Judgment

Abstract

The film works on many different levels, but has a calm and discreet side that might make some impatient viewers a little uncomfortable. Fans of Blood Simple and other neoblack films will enjoy this film, as will I.

Plot:

A traumatized woman carefully plans her revenge.

Revision:

In the months following the sexual assault and rape, Julie Kenner (Stephanie Rasco in an indelible performance), a housewife in total shock, goes into a near-catatonic state and becomes mentally ill. Her husband (John S. Davis) runs around her with his two young daughters, and he constantly calls on neighbors and doctors to help him with Julie, who is balancing on the edge of insanity. When Julie hears a report on television about someone impersonating someone else with fake IDs and birth certificates, a seed is planted in her mind, and she comes out of her gloom and begins a plan to impersonate different people using bills she receives from the city clerk’s office. She began opening bank accounts and starting a new life in another place, while continuing her daily activities as a homemaker and part-time businesswoman. Her husband has no idea, and even as he begins an affair with a neighbor, Julie changes her appearance and mannerisms to make a name for herself in her double life as a beautiful barfly. Her plan gradually becomes outrageously transparent when her rapist is released on deferred sentence, and we realize that all along she has been planning revenge.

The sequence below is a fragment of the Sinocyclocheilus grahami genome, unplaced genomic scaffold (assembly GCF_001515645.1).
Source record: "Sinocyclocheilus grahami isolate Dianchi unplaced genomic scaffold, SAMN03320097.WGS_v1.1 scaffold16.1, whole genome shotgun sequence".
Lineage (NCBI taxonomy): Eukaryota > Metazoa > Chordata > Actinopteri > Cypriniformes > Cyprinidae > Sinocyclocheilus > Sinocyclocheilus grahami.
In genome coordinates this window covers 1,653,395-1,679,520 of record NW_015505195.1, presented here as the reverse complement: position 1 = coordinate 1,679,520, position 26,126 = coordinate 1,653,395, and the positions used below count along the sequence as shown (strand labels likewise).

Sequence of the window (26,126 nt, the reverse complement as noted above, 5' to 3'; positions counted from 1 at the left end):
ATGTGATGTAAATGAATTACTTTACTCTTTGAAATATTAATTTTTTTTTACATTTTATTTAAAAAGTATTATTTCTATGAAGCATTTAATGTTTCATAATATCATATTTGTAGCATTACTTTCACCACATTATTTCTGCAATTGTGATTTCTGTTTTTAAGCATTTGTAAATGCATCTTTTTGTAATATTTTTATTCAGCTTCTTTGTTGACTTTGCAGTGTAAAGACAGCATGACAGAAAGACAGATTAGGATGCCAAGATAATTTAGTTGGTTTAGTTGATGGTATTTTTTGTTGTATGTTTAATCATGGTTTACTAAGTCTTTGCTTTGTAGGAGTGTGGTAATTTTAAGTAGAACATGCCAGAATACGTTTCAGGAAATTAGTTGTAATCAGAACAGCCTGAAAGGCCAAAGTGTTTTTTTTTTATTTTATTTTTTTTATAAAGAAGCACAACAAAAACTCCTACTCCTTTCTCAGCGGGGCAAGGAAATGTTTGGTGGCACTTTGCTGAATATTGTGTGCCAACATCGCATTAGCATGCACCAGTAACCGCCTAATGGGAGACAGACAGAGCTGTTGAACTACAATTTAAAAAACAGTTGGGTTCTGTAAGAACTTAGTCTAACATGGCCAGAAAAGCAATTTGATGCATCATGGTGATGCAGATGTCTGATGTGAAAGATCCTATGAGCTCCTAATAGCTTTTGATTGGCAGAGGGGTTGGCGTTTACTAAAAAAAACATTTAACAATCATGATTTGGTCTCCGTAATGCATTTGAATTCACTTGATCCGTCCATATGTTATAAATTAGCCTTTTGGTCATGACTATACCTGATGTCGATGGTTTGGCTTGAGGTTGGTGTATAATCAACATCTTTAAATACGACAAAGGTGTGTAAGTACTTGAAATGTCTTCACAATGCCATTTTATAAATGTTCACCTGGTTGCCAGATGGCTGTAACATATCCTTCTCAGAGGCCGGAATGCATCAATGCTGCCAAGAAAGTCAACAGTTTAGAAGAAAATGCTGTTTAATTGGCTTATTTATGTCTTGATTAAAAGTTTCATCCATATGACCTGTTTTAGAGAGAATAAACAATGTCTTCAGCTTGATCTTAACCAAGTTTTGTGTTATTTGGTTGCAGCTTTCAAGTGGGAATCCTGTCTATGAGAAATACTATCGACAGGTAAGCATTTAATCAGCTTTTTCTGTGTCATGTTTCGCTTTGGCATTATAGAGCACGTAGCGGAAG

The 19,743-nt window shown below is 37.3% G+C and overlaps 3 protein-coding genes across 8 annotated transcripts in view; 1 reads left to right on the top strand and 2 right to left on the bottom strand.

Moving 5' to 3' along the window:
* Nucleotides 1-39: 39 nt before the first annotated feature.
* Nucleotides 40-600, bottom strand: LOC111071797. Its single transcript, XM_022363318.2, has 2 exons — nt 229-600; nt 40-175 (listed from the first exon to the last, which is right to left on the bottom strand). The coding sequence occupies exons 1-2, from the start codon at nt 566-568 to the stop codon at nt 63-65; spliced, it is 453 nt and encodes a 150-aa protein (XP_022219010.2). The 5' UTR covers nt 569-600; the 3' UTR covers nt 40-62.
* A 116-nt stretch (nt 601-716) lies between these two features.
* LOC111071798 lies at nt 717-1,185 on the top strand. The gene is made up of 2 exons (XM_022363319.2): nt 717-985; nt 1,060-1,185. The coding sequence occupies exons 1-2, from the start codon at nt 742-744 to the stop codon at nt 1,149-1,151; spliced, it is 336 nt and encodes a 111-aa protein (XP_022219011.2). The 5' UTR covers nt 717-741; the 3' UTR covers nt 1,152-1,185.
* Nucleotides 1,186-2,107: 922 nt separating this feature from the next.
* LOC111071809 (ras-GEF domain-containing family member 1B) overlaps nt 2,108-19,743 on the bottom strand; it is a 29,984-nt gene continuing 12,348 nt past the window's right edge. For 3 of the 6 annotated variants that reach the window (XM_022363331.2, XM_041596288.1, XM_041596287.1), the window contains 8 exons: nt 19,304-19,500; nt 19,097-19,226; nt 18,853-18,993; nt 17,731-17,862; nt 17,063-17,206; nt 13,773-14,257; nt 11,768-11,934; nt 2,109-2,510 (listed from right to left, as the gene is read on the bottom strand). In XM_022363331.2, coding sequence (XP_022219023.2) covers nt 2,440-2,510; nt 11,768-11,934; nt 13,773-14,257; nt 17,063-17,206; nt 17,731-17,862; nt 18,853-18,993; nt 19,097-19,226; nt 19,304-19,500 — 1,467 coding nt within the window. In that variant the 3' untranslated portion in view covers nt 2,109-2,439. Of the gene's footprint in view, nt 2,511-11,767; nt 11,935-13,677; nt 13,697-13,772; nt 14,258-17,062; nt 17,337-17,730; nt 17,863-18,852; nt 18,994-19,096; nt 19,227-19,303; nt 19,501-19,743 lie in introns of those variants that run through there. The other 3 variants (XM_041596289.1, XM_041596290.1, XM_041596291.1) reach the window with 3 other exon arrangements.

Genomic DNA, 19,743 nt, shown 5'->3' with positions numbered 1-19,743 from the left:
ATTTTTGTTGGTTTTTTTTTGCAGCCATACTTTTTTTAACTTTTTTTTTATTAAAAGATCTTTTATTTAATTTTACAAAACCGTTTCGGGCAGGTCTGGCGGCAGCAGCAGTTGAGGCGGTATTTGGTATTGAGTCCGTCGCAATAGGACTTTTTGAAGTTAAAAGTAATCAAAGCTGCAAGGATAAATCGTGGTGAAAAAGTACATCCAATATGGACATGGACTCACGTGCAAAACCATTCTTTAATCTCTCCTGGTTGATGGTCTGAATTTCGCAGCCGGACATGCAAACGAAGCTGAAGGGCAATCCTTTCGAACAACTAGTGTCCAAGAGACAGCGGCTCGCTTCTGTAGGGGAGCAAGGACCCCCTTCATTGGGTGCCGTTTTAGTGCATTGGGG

Positive I.D., with its great artistic and stylistic subtlety, is a wild and fascinating ride, especially since I had never heard of it. The film was distributed by Universal, which took it over from writer/producer/director Andy Anderson, whose Texas team raised eyebrows with powerful drama. What makes the film so good is the actress Rascoe, who never really played a leading role again after this film, and she is a real diamond in the rough. It’s hard to take your eyes off her and she manages to give a great physical performance. The film works on many different levels, but has a calm and discreet side that might make some impatient viewers a little uncomfortable. Fans of Blood Simple and other neoblack films will enjoy this film as much as I did.

Kino Lorber is releasing a Blu-ray edition of Positive I.D. next month, and I can’t recommend it enough. This is the first time the film has gotten a Blu-ray, but Universal has already released the DVD on demand, and Anchor Bay also released the DVD almost two decades ago. The film edition is by far the most definitive yet and also includes a new audio commentary by the film historian and a trailer.

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